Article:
Four Takeaways From Romney's Denver Debate Demolition
2:04 AM, Oct 4, 2012 • By MARK HEMINGWAY
“Obama didn't even explain his plan well. He couldn't even use the word ‘exchanges’, he called them group health plans or something. He seemed very out of it on health care,” he told THE WEEKLY STANDARD. Troy also notes that he wasn’t able to effectively challenge Romney on health care, either. “It seemed like Obama set him up with a big fat softball, where he said, 'Well, Governor Romney you did the same thing in Massachusetts’ and Romney was ready. Anybody who's followed this race knows what Romney's going to say to that. ‘I didn't raise taxes, I didn't cut Medicare,’ and he added this new point—‘I did it in a bipartisan way.’ Obama had never even heard this was a possible response. I don't know what John Kerry was doing in debate prep.”
Former Democratic congressman and Romney supporter Artur Davis was even more direct about the problem. “President Obama is supposed to be greatest communicator in American politics, but you can't be a great communicator unless you have great things to communicate. The reality is that President Obama struggled tonight because his his record has struggled.”
4. Even the Obama camp is more or less conceding it was a beatdown.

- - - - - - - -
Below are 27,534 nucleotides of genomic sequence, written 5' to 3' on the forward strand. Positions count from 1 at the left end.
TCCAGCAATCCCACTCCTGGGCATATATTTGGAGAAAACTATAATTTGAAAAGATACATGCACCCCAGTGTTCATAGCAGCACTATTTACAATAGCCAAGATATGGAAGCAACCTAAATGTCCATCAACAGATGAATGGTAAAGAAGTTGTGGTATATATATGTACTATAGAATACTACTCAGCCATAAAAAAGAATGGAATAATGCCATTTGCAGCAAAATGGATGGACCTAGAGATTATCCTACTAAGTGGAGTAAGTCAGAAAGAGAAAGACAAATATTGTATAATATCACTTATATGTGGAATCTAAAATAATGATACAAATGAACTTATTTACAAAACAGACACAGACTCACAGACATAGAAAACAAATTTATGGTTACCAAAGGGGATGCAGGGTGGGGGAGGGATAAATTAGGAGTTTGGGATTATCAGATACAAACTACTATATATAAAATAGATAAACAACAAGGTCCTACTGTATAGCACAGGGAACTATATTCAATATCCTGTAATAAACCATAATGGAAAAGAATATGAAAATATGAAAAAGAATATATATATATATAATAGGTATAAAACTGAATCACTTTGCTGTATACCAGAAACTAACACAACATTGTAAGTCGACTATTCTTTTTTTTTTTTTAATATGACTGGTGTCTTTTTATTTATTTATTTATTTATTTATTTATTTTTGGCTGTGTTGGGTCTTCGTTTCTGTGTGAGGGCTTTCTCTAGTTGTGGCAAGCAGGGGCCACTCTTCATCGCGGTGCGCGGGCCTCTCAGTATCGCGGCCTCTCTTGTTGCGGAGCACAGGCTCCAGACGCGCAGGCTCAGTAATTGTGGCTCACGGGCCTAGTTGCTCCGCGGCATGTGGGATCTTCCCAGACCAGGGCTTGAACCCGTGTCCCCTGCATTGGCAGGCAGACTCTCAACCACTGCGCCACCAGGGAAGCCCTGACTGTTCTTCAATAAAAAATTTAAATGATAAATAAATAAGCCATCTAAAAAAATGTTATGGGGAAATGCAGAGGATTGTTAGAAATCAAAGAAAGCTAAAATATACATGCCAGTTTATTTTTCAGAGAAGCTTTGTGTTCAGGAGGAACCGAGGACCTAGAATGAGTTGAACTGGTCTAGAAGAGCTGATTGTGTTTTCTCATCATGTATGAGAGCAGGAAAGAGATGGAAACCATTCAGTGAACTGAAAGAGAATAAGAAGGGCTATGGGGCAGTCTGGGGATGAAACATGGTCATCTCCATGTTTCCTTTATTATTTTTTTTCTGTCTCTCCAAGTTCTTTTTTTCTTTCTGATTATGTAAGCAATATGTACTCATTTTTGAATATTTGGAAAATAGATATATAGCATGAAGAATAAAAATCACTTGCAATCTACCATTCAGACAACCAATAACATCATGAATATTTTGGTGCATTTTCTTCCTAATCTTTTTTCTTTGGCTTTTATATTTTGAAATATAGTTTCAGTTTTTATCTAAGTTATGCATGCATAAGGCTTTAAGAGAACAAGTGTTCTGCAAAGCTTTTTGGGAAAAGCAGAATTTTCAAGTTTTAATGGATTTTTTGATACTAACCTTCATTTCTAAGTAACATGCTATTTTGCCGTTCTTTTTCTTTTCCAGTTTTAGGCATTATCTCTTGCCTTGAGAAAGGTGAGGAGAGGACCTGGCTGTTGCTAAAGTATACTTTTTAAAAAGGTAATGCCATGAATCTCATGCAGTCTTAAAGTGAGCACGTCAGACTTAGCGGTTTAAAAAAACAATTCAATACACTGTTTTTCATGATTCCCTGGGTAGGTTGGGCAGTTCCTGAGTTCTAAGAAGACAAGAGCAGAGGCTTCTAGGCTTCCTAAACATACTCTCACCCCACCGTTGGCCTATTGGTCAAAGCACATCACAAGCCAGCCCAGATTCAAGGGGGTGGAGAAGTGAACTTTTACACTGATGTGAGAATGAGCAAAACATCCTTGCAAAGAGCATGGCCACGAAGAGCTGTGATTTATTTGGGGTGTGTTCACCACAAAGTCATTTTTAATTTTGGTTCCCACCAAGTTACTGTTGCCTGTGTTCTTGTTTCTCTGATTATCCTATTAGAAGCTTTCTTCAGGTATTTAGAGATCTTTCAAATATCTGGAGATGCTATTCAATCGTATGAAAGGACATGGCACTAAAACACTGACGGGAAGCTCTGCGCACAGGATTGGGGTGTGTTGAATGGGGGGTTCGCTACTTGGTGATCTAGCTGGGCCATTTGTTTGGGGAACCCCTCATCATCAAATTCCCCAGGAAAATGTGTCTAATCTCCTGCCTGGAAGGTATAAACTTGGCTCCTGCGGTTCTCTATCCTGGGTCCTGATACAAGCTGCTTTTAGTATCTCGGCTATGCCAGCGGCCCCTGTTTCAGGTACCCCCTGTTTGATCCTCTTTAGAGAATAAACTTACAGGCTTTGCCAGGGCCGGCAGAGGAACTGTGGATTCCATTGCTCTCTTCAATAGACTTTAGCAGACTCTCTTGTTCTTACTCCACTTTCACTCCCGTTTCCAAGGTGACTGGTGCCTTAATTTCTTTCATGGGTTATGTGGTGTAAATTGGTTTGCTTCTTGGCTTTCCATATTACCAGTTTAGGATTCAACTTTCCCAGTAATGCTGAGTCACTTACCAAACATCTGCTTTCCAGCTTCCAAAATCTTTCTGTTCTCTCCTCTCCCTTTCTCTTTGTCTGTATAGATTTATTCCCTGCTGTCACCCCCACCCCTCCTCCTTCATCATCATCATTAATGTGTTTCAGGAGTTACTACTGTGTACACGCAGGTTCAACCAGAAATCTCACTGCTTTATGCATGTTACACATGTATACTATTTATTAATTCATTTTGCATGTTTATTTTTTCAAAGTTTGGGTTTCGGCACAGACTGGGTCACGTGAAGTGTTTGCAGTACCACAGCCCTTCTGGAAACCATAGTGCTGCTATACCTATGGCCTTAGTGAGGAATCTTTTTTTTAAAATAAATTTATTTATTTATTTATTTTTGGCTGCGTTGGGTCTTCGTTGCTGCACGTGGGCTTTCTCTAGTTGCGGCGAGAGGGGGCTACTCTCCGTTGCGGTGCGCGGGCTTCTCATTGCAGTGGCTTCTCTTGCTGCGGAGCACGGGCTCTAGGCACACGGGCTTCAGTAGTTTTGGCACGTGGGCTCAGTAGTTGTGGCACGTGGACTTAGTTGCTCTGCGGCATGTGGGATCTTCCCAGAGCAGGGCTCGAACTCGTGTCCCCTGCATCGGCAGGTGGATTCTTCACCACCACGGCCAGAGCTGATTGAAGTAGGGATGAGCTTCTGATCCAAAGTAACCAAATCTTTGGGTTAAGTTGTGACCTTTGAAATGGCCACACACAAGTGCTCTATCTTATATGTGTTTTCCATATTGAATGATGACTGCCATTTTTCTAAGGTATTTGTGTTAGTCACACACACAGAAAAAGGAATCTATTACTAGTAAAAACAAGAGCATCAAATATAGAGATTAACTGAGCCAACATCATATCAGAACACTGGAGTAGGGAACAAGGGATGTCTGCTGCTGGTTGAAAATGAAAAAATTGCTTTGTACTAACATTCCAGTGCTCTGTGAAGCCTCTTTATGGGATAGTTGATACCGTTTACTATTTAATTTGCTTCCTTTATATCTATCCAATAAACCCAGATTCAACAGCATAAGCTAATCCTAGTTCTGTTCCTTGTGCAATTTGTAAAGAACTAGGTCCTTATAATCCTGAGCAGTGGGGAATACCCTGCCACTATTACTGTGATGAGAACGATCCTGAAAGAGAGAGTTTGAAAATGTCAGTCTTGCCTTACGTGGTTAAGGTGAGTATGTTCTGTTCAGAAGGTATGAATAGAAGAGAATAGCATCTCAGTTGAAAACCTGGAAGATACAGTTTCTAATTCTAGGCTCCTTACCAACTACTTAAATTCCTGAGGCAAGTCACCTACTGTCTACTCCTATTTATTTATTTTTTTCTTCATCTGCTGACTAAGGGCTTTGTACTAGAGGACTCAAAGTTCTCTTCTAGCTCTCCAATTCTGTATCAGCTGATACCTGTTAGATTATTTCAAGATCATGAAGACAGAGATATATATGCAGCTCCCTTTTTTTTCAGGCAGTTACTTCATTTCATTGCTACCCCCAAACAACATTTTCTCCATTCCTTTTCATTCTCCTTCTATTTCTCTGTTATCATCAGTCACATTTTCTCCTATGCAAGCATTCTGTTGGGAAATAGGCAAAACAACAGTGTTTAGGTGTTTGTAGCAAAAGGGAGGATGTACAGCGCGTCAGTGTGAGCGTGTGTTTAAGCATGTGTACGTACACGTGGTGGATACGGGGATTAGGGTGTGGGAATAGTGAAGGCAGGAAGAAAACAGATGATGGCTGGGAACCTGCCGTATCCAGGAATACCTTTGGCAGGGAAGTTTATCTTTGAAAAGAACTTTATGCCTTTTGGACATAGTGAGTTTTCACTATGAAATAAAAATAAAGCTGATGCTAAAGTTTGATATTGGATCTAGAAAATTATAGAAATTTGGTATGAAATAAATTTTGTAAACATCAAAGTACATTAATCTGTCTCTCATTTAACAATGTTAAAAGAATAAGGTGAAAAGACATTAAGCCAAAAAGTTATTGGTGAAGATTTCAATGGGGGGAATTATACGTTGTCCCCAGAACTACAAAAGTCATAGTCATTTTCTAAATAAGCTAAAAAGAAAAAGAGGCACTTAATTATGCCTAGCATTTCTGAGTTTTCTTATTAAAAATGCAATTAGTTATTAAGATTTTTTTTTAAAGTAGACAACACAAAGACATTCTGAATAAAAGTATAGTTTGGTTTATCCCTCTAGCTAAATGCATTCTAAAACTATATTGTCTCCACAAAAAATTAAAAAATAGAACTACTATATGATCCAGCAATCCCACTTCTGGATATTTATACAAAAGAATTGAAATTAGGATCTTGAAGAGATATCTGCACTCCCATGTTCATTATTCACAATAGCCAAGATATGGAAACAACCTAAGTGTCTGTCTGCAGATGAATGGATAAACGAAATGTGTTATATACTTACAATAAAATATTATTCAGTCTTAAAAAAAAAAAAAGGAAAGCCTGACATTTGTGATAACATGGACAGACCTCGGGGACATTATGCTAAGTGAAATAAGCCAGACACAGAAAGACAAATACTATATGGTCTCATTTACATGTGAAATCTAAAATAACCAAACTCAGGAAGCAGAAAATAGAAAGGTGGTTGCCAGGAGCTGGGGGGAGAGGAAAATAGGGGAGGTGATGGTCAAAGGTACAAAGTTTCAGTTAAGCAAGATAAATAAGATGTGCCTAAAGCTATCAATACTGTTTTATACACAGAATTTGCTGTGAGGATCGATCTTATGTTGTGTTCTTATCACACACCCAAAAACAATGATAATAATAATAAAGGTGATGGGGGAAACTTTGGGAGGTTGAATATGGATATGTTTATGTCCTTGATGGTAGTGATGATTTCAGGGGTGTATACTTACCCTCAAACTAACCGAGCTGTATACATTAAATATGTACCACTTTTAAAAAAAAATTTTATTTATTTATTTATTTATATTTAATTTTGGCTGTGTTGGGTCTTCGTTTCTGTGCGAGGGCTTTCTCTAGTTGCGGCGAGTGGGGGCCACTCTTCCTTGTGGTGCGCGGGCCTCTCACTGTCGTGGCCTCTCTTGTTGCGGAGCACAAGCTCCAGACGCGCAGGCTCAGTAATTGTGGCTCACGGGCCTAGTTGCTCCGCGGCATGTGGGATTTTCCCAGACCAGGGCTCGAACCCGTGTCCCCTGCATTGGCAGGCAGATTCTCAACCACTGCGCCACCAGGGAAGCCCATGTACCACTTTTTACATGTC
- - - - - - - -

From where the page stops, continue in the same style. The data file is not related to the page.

You would expect a gleeful GOP after the debate, and they did not disappoint. Davis was bold in declaring victory. “This was the best performance by a political candidate in a debate since Bill Clinton in 1992, so I'm being perfectly bipartisan about this,” he said. “For people who love to score these things like ball games, Mitt Romney pitched a shutout tonight.”
Now you expect even the newly minted Republicans in spin alley to be doing about 30,000 r.p.m. after an event like this. What is telling is that Obama surrogates were alternately candid and unconvincing. Asked by reporters about whether Obama came off as too “professorial” and aloof during tonight’s debate, Obama senior adviser David Axelrod said, “I’ll leave that to the theater critics.”
Obama senior adviser David Plouffe was asked if he thought the debate was a “defining moment.” He responded, “We don’t believe in defining moments.” Which is odd, because they thought that Mitt Romney’s off-the-record comments at a private fundraiser were such a defining moment they’re now running millions of dollars worth of ads based on them.
But perhaps the biggest admissions of defeat were non-verbal. As the clamor in the press room wound down, nearly a dozen Romney surrogates were still chewing reporter’s ears off in spin alley, while Axelrod was the only Democrat left talking to reporters.
Davis noticed an even bigger tell. “Any politician who's been on a debate stage knows that the guy who lost is the first one to get off the stage,” he said. “Barack Obama got off that stage as quickly as he could tonight.”
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